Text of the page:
Tensile strength was measured to examine the influence of laser power. Observation during tensile test showed that considerable elongation took place before crack formation began and this behaviour is a classic example of ductile failure. Digital photographs of the specimens during the tensile tests are presented in Figure 7.

thumbnail Figure 7.

Tensile test of LS UHMWPE parts produced with laser power of 10 W.

A crack was formed on the surface of the specimen before the breakage. The areas where the crack formation occurred are marked using red circles. The effect of laser power upon the tensile properties is shown in Table 1 including the average values for the ultimate strength, Young’s modulus and elongation at break. The values of these properties for any given set of specimens were obtained by an average of five measurements and expressed as mean ± standard deviation.

Table 1.

Average tensile properties values of UHMWPE fabricated by LS parts.

Stress-strain curves obtained by tensile test analysis are shown in Figure 8. The result revealed a less ductile behaviour for parts built at low laser powers than the parts built at higher laser power. When sintering at higher laser powers the bonds between the powder particles become stronger which leads to a more ductile behaviour with large plastic regions in the stress-strain curves as has been seen with LS of other polymers [21]. The parts built at the higher laser powers, 10 and 12 W, showed a higher strength and modulus relative to the parts sintered at low laser powers, 6 and 8 W.

thumbnail Figure 8.

Stress-strain curves for each of the tested LP levels of the sintered par (each profile represent an average of 5 tested samples).

Laser sintered UHMWPE parts showed an average value for ultimate strength of 1.63 ± 0.13 MPa which was achieved at laser power of 6 W, while an average value of 2.42 ± 0.20 MPa was achieved at laser power of 10 W (Figure 8).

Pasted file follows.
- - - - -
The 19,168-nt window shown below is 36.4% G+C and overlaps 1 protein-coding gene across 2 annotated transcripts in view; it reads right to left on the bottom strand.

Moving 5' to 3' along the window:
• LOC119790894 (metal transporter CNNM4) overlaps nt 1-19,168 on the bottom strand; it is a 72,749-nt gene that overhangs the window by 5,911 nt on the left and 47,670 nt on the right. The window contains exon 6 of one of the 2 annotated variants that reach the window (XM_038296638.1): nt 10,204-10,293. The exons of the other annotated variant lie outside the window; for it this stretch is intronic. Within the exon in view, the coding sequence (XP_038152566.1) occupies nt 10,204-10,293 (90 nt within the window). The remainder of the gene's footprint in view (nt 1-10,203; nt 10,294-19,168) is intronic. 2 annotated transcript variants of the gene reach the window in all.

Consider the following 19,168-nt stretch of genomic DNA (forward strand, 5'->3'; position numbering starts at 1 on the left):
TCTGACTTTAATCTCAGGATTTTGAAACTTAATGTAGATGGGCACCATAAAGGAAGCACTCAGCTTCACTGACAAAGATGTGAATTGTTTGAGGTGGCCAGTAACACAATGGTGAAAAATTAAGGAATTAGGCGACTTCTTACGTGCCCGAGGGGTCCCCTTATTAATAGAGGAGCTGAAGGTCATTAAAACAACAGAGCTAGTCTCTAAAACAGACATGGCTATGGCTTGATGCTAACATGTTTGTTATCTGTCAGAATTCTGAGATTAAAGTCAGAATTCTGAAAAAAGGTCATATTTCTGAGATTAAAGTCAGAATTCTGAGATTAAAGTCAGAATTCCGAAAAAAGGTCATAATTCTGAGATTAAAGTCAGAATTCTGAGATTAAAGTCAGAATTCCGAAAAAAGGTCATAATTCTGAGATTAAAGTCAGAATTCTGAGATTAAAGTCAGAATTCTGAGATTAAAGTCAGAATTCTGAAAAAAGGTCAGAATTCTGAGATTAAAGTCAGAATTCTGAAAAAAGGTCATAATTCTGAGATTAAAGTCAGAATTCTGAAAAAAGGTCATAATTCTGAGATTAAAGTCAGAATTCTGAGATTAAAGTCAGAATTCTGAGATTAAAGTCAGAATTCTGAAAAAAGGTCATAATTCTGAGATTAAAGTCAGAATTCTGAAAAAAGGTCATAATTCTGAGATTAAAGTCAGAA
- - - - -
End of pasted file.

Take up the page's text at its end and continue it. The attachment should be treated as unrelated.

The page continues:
The low value for the ultimate strength provides evidence of the weak bonding between UHMWPE particles which is probably due to insufficient fusion. As the laser power increased to 12 W the UTS decreased. This phenomena was observed by Gill et al. and they reported that degradation of the polymer occurs with increasing laser energy density from the optimum, which then results in a reduction in strength [22]. Caulfield et al. observed similar phenomena with Nylon 12 (DuraFormTM polyamide) and suggested this may be due to degradation of the polymer as a result of excessive exposure of the laser to the powder causing the particles to pyrolyse [21].

Figure 9 shows that the laser power used to create the parts had a strong influence on the resultant Young’s modulus value.

thumbnail Figure 9.

Effect of laser power on UTS of UHMWPE parts.

The average value of the highest modulus was 72.6 ± 14.9 MPa at a laser power of 10 W while the average value of the lowest modulus was 46.5 ± 5.1 MPa at a laser power of 6 W.

Average elongation at break ranges from 35.6 to 51.4%. Figure 10 shows that the elongation increases with the increase in laser power and this can be attributed to the increase in part density and particle fusion [21]. This result shows that if the material integrity and interparticle bonding are enhanced by adequate laser power then the material ductility increases and the material becomes less brittle.

thumbnail Figure 10.

Effect of laser power on Young’s modulus of UHMWPE parts.

thumbnail Figure 11.

Effect of laser power on elongation at break of UHMWPE parts.

4.5. Morphology of fracture surface

The SEM micrographs of the fractured surfaces of the tensile test specimens at laser powers of 6, 8, 10 and 12 W are shown in Figures 1215 respectively. A high degree of sintering with large necks between the particles can be seen in all parts. The fracture surface micrographs show characteristic features of ductile failure with plastic deformation and fibrils on the surface which were produced by the separation of particles during the tensile test. The fibrils on the fracture surface of the parts laser sintered at 10 W were larger than those parts laser sintered at 6 W and corresponded to the higher elongation at break of the 10 W parts. Referring to Section 4.3, during tensile test cracks were formed on the surface of the specimen before the breakage. Crack initiation is normally followed by crack growth in which more fibrils undergo extensive plastic deformation until they rupture. This is evident from all micrographs.